Want to Get to the Roots of Health?

We share the health benefits and medicinal properties of these five super root vegetables.

Turmeric: Curcumin is the rich compound found in turmeric that gives it the bright yellow color and has many other properties beneficial to health.

  • Delays the occurence and progression of diabetes
  • Helps to protect and fight against cancer
  • Has anti-inflammatory properties for management of joint pain and arthritis
  • Protects the brain from neurodegenerative diseases such as stroke and Alzheimeres’

Ginger: The phenolic compounds found in ginger has many health benefits.

  • Helps to relieve gastrointestinal issues and promotes healthy digestion in the gastrointestinal (GI) tract
  • Reduces inflammation and can be used to treat inflammatory disease conditions
  • Decreases risk of obesity, diabetes, heart disease and overall mortality
  • Improves hair growth and skin complexion
  • Increases overall energy and stamina

Beetroot: The phytonutrients that beets are packed with gives it the bright crimson red color and has numerous benefits for overall health.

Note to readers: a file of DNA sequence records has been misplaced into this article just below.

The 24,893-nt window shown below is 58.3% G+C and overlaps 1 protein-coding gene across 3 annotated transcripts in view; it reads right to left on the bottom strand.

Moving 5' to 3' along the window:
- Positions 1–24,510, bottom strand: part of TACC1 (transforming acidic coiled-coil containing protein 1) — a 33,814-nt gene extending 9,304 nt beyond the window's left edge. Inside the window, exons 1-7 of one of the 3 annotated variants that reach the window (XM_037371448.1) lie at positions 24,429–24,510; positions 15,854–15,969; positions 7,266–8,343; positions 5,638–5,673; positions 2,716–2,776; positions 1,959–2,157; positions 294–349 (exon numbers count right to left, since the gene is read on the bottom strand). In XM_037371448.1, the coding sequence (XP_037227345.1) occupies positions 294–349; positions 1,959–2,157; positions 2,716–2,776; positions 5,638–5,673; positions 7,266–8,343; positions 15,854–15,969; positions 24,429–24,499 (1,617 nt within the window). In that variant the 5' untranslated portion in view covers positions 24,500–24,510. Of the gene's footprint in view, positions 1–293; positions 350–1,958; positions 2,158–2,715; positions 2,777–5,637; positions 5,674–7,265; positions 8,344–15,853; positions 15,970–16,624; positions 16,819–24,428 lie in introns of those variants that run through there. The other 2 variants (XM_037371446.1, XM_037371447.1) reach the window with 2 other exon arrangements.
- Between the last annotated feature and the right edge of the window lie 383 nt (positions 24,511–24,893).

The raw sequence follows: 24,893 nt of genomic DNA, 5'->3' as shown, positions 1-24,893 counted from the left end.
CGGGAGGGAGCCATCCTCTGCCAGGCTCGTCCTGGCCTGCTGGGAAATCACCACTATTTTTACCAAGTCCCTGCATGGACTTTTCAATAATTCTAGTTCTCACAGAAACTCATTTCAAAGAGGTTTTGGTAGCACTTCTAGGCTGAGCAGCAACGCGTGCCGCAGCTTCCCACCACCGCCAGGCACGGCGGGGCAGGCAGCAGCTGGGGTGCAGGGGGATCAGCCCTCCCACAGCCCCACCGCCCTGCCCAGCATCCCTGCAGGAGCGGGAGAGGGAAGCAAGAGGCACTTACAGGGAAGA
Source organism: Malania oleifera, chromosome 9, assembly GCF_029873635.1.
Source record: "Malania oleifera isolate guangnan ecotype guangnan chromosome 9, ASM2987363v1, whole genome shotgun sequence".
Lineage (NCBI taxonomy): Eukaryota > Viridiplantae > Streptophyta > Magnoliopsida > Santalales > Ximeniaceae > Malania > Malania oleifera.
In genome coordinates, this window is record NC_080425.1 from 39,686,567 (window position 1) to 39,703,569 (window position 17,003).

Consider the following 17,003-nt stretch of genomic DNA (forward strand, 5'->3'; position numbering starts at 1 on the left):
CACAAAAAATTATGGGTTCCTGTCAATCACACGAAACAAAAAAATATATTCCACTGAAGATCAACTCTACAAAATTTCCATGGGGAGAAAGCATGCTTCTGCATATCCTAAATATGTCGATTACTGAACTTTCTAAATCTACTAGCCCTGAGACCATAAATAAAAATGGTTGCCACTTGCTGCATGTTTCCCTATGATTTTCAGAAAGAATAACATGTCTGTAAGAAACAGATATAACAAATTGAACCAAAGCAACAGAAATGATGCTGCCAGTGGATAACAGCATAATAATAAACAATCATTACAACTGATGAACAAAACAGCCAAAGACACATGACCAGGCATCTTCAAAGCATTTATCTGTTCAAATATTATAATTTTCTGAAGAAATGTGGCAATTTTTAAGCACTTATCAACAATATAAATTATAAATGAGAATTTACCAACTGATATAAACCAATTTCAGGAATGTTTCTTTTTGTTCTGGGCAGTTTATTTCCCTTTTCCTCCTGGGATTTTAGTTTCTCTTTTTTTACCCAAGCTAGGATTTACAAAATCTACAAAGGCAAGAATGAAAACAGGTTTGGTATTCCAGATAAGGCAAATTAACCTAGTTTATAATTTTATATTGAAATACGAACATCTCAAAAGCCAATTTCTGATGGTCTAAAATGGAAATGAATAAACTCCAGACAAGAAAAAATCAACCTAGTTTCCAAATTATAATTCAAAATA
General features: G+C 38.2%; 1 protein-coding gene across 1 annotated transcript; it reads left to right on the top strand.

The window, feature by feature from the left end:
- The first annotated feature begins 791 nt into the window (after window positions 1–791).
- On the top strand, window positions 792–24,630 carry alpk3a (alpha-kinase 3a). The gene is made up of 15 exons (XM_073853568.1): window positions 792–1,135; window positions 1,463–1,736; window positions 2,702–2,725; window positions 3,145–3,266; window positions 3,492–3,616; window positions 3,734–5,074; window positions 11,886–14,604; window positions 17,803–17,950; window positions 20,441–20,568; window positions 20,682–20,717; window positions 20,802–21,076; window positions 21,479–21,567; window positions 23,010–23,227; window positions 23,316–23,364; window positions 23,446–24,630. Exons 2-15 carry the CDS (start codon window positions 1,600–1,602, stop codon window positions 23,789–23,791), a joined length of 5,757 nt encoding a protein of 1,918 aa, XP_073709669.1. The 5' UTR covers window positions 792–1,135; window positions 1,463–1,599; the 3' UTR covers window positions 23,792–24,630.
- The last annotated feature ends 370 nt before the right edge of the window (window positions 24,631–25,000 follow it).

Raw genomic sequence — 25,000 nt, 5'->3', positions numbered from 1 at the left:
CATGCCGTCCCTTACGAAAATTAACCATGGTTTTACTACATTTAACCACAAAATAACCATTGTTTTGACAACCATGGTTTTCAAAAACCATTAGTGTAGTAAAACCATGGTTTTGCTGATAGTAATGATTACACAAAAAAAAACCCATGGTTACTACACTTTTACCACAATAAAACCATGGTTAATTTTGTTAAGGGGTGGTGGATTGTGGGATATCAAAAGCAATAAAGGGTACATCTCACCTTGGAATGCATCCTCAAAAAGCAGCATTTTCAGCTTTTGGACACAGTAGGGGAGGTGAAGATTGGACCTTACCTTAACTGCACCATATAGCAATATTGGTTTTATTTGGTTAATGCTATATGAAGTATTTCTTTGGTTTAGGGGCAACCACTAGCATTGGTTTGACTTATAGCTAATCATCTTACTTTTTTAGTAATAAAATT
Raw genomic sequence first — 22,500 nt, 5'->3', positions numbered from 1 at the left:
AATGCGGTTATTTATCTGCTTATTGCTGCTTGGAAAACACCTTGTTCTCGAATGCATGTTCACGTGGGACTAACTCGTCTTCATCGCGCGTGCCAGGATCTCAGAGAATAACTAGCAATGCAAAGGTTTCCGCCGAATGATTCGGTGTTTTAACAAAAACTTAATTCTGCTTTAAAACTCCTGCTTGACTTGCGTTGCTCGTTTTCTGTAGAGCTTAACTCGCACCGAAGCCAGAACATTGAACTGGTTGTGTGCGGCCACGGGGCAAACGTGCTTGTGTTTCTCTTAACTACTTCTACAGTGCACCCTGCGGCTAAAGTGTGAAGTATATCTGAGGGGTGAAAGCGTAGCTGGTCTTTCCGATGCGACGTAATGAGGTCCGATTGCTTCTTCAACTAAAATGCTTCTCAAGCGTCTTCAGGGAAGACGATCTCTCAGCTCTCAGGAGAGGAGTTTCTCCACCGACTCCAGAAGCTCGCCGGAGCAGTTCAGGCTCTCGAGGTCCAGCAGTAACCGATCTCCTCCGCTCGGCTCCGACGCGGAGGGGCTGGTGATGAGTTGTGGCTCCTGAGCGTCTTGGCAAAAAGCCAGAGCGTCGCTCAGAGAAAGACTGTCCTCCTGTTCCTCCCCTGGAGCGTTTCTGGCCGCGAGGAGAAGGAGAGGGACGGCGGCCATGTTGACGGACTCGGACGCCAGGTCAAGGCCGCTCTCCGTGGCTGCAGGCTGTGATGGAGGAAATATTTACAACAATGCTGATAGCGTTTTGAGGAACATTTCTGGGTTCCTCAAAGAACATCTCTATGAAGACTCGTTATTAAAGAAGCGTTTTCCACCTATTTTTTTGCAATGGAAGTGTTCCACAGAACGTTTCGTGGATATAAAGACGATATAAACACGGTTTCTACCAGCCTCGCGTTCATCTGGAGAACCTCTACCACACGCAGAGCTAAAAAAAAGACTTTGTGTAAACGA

• Lowers blood pressure within hours of drinking beet juice
  • Boosts stamina and increases energy level
  • Beets have anti-inflammatory and anti-oxidative properties. Beets contain betaine, a nutrient that helps protect cells and enzymes from oxidative stress and help fight against inflammation
  • Has anti-cancer properties. The phytonutrients found in beets help fight against cancer

Sweet Potato: They are packed with carotenoids which give them their bright orange color and makes them one of the super root vegetables.

  • Sweet potatoes have natural sugars which are released into the bloodstream slowly and this prevents the occurrence of blood sugar spikes.
  • They contain the compound magnesium which has anti-stress and relaxing effects.
  • Sweet potatoes are high in carotenoids that have anti-oxidative properties and help to fight against cancer as well as delay the progression of aging.
  • They are a valuable source of iron which helps to support a healthy immune system.

Garlic: The health benefits of garlic have been well known for centuries. It is packed with the compound Allicin which gives it many medicinal properties.

  • Raw garlic consumption on a regular basis will lower bad cholesterol levels . It has been found to be a super food for centuries  in preventing the development of heart disease and in regulating blood pressure.
  • It also has anti-bacterial properties. Diluted garlic extract can be used to treat bacterial infections.
  • Daily consumption of garlic prevents against stomach and colorectal cancers. It helps to boost the resistance of cells against cancer.
  • Loss of collagen can lead to reduced elasticity in aging skin. The anti-oxidative properties of garlic protect skin against free radical damage and decelerate the loss of collagen.